pg 12

going downtown pg 13



alk through the doors at 223 E. Broad, at the corner of Broad and Wood, and what you’ll see is a delight for your eyes. Stretching back down both walls of the store are wooden shelves and tiny drawers, reminiscent of a card catalog, leftovers from when this space was a pharmacy years

“This building is 116 years old. Come back here and sit down, I’ll tell you all about it.” Meet Jackie Hawk Kelly, who wants to put the fun back in “Going Downtown” with her recently opened gift shop bearing the same name. Open since October of this past year, Jackie’s store is as entertaining and laid-back as she is, featuring whimsical gifts suitable for any and all occasions. “I just wanted to play a part in helping downtown get back to what it was like when I was growing up,” Kelly said. As a child, Kelly remembers coming downtown with her mother to shop at stores like Belk-Jones and Gus Kennedy Shoes. “We would go to the Wellworth Five and Dime to get patterns for her to make clothes,” recalled Kelly. With a background in business, Kelly knew that one day she wanted to do something a little lighter that would allow her to express her creativity. When her son went away to college, she knew that the time was right. Through her shop, Kelly’s creative abilities definitely show. Each time you walk into the store you will notice something a little different, whether it’s a new plant or a totally revamped window display, Kelly keeps things fresh with her crafty ideas. Basically everything in the shop is for sale, from bath salts to antiques to wreaths and arrangements made by the owner herself. Chatting with Kelly is half the fun of visiting this little shop, making the experience equal parts retail therapy and southern hospitality; and that’s what going downtown should be about. pg 14

Baby Grannys Baked Goods pg 15


f you have ever found yourself on a quest for the perfect cheesecake, then you already have something in common with Cathy Smith - resident sweets wizard at Jackie OH’S restaurant. Smith, who is better known by the equally sweet alias “Baby Granny,” possibly due to the combination of her baby-faced looks and grandmother of three status, bakes an average of four to six cheesecakes per day. But before she was an expert cheesecake maker, Smith was an expert cheesecake taster. Twenty five years ago, she and friend Jaqueline Larey would regularly set out on a “Quest for Cheesecake,” visiting different restaurants and eateries in an attempt to locate the tastiest ones. It was during these adventures that the idea behind the restaurant was conceived; but like it always does, life stepped in. After a brief stint catering events, the stars aligned this past year and the friends moved into the space they now occupy, at 212 E. Broad. “What Baby Boomer hasn’t watched the Four States Parade or had a root beer float at Wellworth back in the day?” Smith asked. “There is definitely a sentimental element to our being downtown.” Although it has been open not quite a year,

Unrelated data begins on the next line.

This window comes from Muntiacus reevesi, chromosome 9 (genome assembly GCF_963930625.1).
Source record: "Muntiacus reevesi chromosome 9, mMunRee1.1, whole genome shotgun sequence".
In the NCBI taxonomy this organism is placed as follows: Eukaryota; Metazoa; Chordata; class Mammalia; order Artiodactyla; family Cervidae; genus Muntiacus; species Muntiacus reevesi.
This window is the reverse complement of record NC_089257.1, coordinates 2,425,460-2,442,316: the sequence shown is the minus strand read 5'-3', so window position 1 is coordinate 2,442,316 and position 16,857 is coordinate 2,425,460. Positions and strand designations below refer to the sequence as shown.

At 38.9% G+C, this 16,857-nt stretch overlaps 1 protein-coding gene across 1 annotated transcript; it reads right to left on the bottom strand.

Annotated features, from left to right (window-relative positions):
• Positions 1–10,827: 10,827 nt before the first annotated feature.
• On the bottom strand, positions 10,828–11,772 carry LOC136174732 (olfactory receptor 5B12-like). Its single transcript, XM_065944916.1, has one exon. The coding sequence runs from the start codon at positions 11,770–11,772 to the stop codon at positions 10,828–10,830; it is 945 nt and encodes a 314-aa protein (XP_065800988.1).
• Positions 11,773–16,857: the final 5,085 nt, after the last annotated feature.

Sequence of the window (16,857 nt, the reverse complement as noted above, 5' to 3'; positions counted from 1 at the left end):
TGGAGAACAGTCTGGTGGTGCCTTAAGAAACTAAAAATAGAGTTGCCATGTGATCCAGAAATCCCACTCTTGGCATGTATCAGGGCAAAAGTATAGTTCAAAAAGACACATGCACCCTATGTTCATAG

the restaurant is already a favorite for the downtown lunch crowd and has proven enticing enough to get patrons back downtown for dinner. Larey is the brain behind the savory foods (including a crawfish bisque that this writer loves), while Smith handles the sweet. And the desserts stand alone, literally. Currently handling pick-up orders for events, parties or even just dessert for the fam, Smith also has dessert orders coming in from all over the country, and hopes to expand the line in the coming year. It’s not just cheesecake that Smith is known for, she has a few other tricks up her sleeve as well -the most notable being her bread pudding. “A large party came in early on and called me out of the kitchen to talk, scared me to death,” Smith said. “They said that they had traveled all over the country and all over the world in search of bread pudding, somewhat like our quest for cheesecake, and my bread pudding was the best in 15 states and 4 countries.” Bread pudding is served piping hot every day while other desserts vary. Visit Baby Granny Baked Goods on Facebook or stop into Jackie OH’s for a taste and to see what’s next for this downtowner.

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by ricky hogan


American Tradition

n the era of the Great Depression, people could spend inexpensively by either drinking themselves to death, or getting the holes in their soles sewn up. It is a strange, recurring theme, that in periods of necessary preservation only two options present themselves: reparation, or the self-destruction which follows swiftly should the former fail. That is why, as Mr. Davis says, during the Depression there were two businesses that thrived: liquor stores and shoe repair shops.